Appellant also complains that the trial court erred in the admission of evidence concerning the two prior building contracts between plaintiff and defendant, saying: ‘The fact that there had been contracts between the parties previously in nowise tended to prove that they entered into the contracts at issue’. The latter statement, however, is beside the issue; such evidence was not received for the purpose of proving that the parties entered into the present contract, but rather in respect to the practice of commencing work before previous oral contracts had been reduced to writing. It is conceded by appellant that evidence of prior dealings between parties is admissible where tending ‘to illustrate the transaction in question (10 Cal.Jur. p. 825).’ Nor does the record indicate any reversible error in respect to exclusion of evidence offered on the part of the appellant.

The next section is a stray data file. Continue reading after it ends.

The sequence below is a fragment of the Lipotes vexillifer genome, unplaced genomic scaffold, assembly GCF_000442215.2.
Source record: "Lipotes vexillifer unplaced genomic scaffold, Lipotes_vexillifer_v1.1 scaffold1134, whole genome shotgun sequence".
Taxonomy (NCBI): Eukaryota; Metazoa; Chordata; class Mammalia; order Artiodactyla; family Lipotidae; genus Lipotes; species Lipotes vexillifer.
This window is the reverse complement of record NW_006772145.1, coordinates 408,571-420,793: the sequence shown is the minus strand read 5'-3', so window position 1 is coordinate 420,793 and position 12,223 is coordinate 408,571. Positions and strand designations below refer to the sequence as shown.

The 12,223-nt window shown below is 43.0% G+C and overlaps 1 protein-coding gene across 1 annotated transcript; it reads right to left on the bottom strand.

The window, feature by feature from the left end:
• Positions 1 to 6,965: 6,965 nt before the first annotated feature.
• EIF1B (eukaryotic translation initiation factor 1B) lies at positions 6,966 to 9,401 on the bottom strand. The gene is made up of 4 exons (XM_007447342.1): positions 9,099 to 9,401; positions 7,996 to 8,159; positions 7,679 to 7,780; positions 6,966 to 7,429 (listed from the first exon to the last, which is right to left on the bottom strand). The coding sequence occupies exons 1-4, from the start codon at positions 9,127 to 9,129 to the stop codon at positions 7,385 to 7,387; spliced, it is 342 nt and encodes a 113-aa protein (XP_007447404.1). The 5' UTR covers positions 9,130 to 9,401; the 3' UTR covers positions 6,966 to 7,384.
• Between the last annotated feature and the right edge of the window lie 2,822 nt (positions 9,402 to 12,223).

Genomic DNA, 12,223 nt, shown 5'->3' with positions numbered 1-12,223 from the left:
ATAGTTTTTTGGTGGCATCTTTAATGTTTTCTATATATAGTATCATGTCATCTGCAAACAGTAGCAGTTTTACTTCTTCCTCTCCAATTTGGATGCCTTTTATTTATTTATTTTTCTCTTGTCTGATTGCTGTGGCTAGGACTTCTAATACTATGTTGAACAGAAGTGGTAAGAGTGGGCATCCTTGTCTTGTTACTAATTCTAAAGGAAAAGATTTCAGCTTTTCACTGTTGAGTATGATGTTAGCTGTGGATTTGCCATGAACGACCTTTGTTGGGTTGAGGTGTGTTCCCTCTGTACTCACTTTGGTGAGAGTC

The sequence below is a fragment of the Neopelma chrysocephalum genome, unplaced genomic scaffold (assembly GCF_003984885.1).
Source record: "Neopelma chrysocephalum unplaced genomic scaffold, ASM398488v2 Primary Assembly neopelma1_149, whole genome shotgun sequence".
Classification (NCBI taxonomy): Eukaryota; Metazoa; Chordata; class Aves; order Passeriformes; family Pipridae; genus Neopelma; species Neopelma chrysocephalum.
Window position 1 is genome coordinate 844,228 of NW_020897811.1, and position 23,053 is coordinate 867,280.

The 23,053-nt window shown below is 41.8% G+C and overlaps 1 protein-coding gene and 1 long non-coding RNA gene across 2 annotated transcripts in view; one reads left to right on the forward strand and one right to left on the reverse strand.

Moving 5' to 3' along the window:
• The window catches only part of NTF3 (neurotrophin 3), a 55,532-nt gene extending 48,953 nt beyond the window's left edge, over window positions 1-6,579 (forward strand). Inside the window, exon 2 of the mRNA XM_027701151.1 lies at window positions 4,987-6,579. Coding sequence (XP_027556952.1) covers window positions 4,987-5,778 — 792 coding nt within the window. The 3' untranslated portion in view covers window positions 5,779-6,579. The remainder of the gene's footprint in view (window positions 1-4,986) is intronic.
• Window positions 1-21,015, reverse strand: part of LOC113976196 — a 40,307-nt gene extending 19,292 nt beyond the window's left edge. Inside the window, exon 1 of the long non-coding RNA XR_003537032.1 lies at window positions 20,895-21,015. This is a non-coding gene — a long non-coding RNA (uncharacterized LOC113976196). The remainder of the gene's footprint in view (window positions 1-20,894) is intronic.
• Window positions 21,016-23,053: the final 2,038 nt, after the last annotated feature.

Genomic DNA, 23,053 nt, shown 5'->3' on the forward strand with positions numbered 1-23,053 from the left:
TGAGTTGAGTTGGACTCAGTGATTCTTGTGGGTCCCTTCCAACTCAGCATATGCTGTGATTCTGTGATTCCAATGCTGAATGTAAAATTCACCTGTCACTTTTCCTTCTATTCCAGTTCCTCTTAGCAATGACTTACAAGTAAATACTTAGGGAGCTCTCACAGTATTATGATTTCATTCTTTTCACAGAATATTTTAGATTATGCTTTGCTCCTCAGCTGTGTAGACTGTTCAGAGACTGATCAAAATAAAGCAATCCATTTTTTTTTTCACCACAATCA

Finally, it is claimed that ‘Appellant was prevented from having a fair trial for the reason that the trial court prejudged the case’. This complaint is predicated upon the fact that before plaintiff had rested its case and before defendant had started to put on its case, the trial judge called the parties into chambers and suggested a compromise, stating that at that point of the trial, ‘it looked as though there was a contract’.